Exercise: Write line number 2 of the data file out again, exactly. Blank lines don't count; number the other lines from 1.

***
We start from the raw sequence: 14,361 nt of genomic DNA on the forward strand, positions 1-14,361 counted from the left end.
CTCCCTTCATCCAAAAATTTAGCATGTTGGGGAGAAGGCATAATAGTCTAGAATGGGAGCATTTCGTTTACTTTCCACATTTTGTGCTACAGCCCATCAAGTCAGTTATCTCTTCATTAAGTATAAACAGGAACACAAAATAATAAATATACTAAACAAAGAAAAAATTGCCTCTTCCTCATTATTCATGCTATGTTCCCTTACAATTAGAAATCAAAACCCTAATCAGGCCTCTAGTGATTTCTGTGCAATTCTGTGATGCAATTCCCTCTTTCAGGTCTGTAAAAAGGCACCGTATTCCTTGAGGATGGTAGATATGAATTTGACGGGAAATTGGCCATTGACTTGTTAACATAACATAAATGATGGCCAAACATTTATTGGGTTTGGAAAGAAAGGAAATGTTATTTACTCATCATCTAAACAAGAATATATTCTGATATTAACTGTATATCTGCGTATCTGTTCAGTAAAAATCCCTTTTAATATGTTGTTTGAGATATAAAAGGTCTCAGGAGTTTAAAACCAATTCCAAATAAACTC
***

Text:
CTCCCTTCATCCAAAAATTTAGCATGTTGGGGAGAAGGCATAATAGTCTAGAATGGGAGCATTTCGTTTACTTTCCACATTTTGTGCTACAGCCCATCAAGTCAGTTATCTCTTCATTAAGTATAAACAGGAACACAAAATAATAAATATACTAAACAAAGAAAAAATTGCCTCTTCCTCATTATTCATGCTATGTTCCCTTACAATTAGAAATCAAAACCCTAATCAGGCCTCTAGTGATTTCTGTGCAATTCTGTGATGCAATTCCCTCTTTCAGGTCTGTAAAAAGGCACCGTATTCCTTGAGGATGGTAGATATGAATTTGACGGGAAATTGGCCATTGACTTGTTAACATAACATAAATGATGGCCAAACATTTATTGGGTTTGGAAAGAAAGGAAATGTTATTTACTCATCATCTAAACAAGAATATATTCTGATATTAACTGTATATCTGCGTATCTGTTCAGTAAAAATCCCTTTTAATATGTTGTTTGAGATATAAAAGGTCTCAGGAGTTTAAAACCAATTCCAAATAAACTC